TransCanada filed a federal lawsuit Wednesday alleging that President Obama’s rejection of the Keystone XL pipeline exceeded his power under the U.S. Constitution.
The company also filed a seperate legal action under the North American Free Trade Agreement, claiming the pipeline permit deal was “arbitrary and unjustified” and sought $15 billion in damages.
In filing a NAFTA claim, TransCanada said it “had every reason to expect its application would be granted,” after it had met the same criteria the U.S. State Department used when approving other similar cross-border pipelines.
“TransCanada has undertaken a careful evaluation of the Administration’s action and believe there has been a clear violation of NAFTA and the U.S. Constitution in these circumstances,” TransCanada spokesman Mark Cooper said in a statement.
Obama blocked the cross-border pipeline in November after it was first proposed seven years ago.
The project had prompted opposition from Native American tribes, some landowners and environmental groups that were concerned the pipeline would contaminate water supplies and contribute to pollution.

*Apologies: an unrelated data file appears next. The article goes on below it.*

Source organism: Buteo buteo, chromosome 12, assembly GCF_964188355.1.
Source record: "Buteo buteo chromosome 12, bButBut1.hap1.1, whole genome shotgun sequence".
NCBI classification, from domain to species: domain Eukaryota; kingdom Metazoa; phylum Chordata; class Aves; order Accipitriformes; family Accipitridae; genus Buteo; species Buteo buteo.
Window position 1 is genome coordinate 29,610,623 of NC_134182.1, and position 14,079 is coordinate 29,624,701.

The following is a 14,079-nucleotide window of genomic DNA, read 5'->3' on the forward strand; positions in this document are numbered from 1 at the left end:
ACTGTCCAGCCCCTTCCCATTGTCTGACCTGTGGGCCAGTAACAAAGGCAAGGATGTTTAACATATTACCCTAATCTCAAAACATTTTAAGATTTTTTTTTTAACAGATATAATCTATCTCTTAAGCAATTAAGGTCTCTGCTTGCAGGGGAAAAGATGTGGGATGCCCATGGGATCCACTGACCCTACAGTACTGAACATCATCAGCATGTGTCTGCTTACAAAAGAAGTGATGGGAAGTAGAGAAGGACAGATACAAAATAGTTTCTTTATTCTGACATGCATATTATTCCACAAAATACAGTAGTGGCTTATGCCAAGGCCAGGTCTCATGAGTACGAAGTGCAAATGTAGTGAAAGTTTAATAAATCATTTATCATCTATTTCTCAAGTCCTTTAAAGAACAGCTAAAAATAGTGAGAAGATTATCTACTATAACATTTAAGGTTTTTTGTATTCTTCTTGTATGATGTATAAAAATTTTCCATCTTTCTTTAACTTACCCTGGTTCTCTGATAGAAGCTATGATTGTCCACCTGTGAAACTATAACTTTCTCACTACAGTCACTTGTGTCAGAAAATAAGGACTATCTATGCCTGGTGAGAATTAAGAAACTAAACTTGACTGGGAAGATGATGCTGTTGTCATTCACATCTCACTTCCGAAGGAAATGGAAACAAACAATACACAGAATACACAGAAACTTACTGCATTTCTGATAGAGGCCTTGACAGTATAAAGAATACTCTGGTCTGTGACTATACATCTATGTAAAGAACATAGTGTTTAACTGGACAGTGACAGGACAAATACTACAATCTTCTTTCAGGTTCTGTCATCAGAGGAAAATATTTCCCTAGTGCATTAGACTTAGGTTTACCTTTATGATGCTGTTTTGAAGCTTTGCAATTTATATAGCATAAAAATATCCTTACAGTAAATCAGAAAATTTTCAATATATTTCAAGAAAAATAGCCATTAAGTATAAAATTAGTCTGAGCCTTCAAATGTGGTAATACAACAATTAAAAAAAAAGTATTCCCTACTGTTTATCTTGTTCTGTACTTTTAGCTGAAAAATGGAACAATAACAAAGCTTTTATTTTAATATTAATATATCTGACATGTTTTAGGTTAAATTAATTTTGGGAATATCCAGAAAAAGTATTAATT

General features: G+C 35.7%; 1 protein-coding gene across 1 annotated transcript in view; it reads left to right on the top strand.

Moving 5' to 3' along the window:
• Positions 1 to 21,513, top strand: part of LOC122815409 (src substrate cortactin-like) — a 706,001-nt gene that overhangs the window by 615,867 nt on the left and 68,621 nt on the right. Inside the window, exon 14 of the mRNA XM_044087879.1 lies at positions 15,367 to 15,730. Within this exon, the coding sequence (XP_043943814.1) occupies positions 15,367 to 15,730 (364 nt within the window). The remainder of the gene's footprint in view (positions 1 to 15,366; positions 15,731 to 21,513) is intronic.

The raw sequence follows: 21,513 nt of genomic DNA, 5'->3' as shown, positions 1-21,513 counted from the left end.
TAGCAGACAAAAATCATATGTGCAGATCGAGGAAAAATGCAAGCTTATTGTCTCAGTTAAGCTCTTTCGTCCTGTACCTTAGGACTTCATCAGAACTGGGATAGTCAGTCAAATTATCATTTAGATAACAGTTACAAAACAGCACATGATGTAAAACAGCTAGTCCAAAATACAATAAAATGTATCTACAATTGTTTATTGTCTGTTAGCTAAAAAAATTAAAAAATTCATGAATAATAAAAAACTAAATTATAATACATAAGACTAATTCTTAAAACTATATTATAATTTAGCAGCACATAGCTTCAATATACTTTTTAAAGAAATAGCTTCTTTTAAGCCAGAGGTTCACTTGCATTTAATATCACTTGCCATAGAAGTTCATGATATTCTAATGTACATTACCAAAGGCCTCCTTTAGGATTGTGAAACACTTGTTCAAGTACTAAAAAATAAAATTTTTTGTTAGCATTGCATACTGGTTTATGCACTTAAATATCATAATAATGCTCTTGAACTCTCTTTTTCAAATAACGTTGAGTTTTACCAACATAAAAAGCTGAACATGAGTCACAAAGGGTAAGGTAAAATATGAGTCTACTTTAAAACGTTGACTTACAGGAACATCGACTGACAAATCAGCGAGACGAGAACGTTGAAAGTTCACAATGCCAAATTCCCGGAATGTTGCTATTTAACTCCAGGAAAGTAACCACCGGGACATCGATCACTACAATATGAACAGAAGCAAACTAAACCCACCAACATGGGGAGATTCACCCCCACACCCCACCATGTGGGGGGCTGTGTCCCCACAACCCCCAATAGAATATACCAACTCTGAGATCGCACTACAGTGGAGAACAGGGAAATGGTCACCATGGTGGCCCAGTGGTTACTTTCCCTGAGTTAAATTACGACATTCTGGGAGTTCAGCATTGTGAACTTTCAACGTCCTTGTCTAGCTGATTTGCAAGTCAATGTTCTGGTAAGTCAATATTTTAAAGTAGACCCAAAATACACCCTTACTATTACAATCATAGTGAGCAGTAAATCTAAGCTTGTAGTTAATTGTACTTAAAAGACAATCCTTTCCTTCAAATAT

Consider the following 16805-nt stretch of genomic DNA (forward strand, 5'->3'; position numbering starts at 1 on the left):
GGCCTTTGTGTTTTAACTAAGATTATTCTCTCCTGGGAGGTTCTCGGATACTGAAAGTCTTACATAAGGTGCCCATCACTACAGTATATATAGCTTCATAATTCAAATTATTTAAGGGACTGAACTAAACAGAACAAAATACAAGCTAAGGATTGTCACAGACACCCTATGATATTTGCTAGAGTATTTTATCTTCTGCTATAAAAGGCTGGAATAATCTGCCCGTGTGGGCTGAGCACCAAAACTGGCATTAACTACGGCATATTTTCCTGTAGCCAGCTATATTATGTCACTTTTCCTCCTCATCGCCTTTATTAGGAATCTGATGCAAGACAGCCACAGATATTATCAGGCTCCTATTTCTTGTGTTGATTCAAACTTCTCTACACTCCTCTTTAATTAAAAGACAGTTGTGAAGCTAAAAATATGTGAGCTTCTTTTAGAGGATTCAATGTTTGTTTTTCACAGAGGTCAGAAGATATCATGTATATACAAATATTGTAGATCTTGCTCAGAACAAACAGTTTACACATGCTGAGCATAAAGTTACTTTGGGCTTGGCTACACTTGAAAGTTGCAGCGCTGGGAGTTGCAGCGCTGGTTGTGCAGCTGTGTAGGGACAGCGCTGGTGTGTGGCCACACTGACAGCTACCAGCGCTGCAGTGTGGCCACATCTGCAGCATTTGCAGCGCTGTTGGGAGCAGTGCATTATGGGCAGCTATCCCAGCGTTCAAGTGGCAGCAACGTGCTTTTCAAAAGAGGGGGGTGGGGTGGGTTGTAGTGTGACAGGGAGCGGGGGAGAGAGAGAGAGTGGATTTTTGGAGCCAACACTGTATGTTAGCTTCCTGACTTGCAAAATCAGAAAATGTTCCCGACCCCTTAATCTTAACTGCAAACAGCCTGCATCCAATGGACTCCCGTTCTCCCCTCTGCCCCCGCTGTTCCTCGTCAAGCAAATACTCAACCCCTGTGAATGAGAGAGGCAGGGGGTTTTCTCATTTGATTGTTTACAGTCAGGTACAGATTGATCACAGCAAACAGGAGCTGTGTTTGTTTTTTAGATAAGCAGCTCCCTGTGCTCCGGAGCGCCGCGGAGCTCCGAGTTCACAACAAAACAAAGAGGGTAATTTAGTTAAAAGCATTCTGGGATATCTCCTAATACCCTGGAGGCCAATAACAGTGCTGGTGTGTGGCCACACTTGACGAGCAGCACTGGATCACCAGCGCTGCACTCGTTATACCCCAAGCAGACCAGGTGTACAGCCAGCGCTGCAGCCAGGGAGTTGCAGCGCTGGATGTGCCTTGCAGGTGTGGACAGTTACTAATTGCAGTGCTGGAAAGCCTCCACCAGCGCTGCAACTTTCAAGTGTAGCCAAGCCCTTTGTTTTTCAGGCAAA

The company claims that the Constitution gives Congress the authority to regulate interstate and foreign commerce.
The federal suit, which does not seek legal damages, wants the permit denial invalidated. It also requests no future presidential action be needed for construction to continue.
TransCanada's proposed pipeline would go from Canada through Montana and South Dakota to Nebraska, where it would connect with existing pipelines to carry more than 800,000 barrels of crude oil a day to refineries along the Gulf Coast.
It would move about 100,000 barrels of oil daily from the western North Dakota oil patch.
Supporters say the pipeline would be a boon for the country and would create construction jobs.
Fox News' Kelly Chernenkoff and The Associated Press contributed to this report.